A. As I was writing The Woolgrower’s Companion, I didn’t consciously plan for there to be a sequel. But when I finished the book, there was still so much I wanted to explore with these characters. So almost immediately, I started work on the outline for what would become the sequel. Penguin (publisher of The Woolgrower’s Companion) has bought the rights and it will be out in 2019.

Q. One of the things you do wonderfully well is produce beautiful evocative descriptions of landscape. Does this come easily to you?

A. I’m laughing here because I’m thinking, does any writing ever come easily? Certainly, my desire to get down on paper the strong feeling I have for Australian bush, that’s always there. Readers tend to say two things: what happens next? And I felt like I was there. That makes me happy. I want my reader to be transported, wrapped in this world.

JRhoades2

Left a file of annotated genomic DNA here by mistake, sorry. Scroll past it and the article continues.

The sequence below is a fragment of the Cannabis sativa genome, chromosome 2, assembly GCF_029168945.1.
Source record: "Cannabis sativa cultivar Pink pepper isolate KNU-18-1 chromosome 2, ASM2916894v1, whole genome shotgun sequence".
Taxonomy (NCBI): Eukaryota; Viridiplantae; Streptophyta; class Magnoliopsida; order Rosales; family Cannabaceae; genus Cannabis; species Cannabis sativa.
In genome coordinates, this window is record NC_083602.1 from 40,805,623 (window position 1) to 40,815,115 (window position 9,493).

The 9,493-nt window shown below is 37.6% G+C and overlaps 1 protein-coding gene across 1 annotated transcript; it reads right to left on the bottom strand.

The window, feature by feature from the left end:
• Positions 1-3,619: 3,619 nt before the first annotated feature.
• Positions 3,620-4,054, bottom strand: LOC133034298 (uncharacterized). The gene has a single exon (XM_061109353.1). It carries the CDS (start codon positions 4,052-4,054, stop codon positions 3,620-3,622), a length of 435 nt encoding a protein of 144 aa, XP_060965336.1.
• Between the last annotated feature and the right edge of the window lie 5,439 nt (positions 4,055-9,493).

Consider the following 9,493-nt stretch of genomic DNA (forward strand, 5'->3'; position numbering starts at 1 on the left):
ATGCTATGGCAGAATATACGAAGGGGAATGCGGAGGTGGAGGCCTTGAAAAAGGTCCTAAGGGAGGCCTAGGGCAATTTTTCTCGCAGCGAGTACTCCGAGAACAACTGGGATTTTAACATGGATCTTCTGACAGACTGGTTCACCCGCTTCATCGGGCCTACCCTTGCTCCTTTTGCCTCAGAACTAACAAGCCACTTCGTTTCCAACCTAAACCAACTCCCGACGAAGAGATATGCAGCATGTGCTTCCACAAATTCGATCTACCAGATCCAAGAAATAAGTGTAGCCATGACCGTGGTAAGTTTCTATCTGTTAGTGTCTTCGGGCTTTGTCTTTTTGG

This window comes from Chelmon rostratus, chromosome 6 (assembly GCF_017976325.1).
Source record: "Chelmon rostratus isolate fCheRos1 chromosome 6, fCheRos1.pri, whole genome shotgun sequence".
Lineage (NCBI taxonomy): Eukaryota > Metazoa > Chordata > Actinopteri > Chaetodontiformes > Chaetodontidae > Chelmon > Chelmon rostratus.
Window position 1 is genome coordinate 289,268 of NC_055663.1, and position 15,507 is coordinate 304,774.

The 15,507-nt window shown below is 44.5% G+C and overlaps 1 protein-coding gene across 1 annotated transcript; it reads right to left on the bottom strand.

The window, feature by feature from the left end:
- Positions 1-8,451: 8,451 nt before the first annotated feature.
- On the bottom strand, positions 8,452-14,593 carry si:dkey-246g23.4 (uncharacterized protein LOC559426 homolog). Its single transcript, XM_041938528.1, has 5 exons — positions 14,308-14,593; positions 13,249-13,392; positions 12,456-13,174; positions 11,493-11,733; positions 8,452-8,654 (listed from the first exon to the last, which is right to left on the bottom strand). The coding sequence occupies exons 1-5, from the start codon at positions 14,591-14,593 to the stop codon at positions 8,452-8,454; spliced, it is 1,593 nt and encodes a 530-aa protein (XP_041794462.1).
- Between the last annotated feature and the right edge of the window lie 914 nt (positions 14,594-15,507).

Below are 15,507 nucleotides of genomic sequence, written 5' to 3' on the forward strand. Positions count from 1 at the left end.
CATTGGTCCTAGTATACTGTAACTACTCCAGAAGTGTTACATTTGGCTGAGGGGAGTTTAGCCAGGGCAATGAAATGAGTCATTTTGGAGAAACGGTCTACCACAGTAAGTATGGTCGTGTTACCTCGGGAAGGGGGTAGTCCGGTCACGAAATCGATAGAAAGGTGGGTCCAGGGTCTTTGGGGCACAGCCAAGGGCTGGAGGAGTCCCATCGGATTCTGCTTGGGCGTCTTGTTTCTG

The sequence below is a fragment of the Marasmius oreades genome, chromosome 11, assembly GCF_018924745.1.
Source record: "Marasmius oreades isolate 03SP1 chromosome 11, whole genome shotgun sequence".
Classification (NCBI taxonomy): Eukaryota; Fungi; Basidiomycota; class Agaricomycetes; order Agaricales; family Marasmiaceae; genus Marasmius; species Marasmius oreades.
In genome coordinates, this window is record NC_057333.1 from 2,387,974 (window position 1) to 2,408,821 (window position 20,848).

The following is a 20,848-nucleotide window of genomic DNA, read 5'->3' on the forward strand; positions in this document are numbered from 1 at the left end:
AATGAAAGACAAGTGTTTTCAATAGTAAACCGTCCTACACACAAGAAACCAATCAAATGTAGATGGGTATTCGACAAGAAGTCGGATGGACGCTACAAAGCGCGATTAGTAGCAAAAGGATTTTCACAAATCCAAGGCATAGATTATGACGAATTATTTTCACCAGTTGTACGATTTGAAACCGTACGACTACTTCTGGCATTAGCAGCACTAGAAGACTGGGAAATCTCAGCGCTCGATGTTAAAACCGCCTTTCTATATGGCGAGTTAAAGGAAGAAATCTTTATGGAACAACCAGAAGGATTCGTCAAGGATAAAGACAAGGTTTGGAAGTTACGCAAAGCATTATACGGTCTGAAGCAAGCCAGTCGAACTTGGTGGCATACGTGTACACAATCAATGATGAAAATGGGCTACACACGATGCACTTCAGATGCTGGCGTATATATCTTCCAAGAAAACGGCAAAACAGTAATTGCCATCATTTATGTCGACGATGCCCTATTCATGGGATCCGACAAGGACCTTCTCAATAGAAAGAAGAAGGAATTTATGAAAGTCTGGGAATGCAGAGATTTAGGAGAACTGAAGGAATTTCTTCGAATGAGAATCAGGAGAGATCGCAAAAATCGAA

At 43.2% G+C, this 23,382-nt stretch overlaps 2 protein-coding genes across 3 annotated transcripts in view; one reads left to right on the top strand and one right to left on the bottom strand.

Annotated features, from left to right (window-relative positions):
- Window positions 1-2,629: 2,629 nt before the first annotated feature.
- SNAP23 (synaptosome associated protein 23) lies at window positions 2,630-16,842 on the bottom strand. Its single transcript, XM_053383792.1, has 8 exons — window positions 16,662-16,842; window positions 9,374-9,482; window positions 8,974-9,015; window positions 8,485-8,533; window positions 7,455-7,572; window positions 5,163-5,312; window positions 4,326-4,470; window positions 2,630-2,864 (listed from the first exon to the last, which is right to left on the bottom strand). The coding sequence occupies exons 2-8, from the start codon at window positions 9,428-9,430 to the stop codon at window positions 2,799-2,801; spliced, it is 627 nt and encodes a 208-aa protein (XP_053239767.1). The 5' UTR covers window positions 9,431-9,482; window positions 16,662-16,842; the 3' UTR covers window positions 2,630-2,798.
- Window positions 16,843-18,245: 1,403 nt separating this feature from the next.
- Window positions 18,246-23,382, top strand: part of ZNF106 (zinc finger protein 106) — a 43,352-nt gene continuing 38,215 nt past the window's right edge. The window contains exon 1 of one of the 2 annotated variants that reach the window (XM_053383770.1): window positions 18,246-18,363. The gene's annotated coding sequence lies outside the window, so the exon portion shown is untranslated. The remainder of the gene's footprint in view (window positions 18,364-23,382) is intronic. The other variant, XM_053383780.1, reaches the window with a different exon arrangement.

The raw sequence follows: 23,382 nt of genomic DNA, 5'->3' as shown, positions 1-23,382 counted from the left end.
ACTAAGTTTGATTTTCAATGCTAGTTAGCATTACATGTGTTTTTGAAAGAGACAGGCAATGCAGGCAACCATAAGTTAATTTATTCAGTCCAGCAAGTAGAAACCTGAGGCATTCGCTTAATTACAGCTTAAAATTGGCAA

Joy Rhoades author of The Woolgrower’s Companion

Q. I loved the quotes you use at the top of each chapter from ‘The Woolgrower’s Companion, 1906’ and in fact I only just realized it’s fictional and not an actual manual for sheep farmers from that time! Tell me a little about how you made the decision to do that and why?

A. I’m so glad you thought it was real! It came about because I love Victorian literature: that convoluted sentence structure and the formality of the vocabulary. And I’m also a big fan of The Shipping News, that wonderful novel by Annie Proulx. Annie prefaces each chapter with a quote from the (real) Book of Knots and the knot chosen illuminates what follows. So my chapter epigraphs in The Woolgrower’s Companion are a mishmash of homages to both these loves: Victorian literature and The Shipping News.  I set about writing a faux guide for Australian sheep growers, as if it had been written in 1906. I was able in that guide to talk about breeding and race and weakness of lines and all manner of things to help show the thinking of the time, and so show how much we’ve moved on. I picked 1906 just because it’s the year of the birth of my grandmother, Gladys Chateau. The Woolgrower’s Companion is very loosely based on stories from her life and her family.